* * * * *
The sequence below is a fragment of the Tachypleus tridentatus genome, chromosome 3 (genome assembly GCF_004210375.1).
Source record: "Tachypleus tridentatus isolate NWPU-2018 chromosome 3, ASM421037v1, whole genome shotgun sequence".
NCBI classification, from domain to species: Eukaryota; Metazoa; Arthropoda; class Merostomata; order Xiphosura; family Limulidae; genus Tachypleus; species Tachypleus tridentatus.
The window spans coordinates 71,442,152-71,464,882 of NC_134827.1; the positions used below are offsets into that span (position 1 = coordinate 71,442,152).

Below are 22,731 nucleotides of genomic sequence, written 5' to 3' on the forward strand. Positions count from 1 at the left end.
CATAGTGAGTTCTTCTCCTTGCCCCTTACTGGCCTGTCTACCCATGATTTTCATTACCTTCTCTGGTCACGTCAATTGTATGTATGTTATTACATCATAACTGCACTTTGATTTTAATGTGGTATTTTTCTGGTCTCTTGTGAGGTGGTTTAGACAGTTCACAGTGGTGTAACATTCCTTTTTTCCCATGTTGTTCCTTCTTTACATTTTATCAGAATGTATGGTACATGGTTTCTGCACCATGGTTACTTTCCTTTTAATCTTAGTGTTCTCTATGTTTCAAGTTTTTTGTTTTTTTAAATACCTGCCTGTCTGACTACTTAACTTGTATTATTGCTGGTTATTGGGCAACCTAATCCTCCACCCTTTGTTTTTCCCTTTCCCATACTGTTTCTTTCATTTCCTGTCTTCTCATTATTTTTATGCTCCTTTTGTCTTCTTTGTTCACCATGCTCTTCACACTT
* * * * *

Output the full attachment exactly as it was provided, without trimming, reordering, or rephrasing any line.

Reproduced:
The sequence below is a fragment of the Tachypleus tridentatus genome, chromosome 3 (genome assembly GCF_004210375.1).
Source record: "Tachypleus tridentatus isolate NWPU-2018 chromosome 3, ASM421037v1, whole genome shotgun sequence".
NCBI classification, from domain to species: Eukaryota; Metazoa; Arthropoda; class Merostomata; order Xiphosura; family Limulidae; genus Tachypleus; species Tachypleus tridentatus.
The window spans coordinates 71,442,152-71,464,882 of NC_134827.1; the positions used below are offsets into that span (position 1 = coordinate 71,442,152).

Below are 22,731 nucleotides of genomic sequence, written 5' to 3' on the forward strand. Positions count from 1 at the left end.
CATAGTGAGTTCTTCTCCTTGCCCCTTACTGGCCTGTCTACCCATGATTTTCATTACCTTCTCTGGTCACGTCAATTGTATGTATGTTATTACATCATAACTGCACTTTGATTTTAATGTGGTATTTTTCTGGTCTCTTGTGAGGTGGTTTAGACAGTTCACAGTGGTGTAACATTCCTTTTTTCCCATGTTGTTCCTTCTTTACATTTTATCAGAATGTATGGTACATGGTTTCTGCACCATGGTTACTTTCCTTTTAATCTTAGTGTTCTCTATGTTTCAAGTTTTTTGTTTTTTTAAATACCTGCCTGTCTGACTACTTAACTTGTATTATTGCTGGTTATTGGGCAACCTAATCCTCCACCCTTTGTTTTTCCCTTTCCCATACTGTTTCTTTCATTTCCTGTCTTCTCATTATTTTTATGCTCCTTTTGTCTTCTTTGTTCACCATGCTCTTCACACTT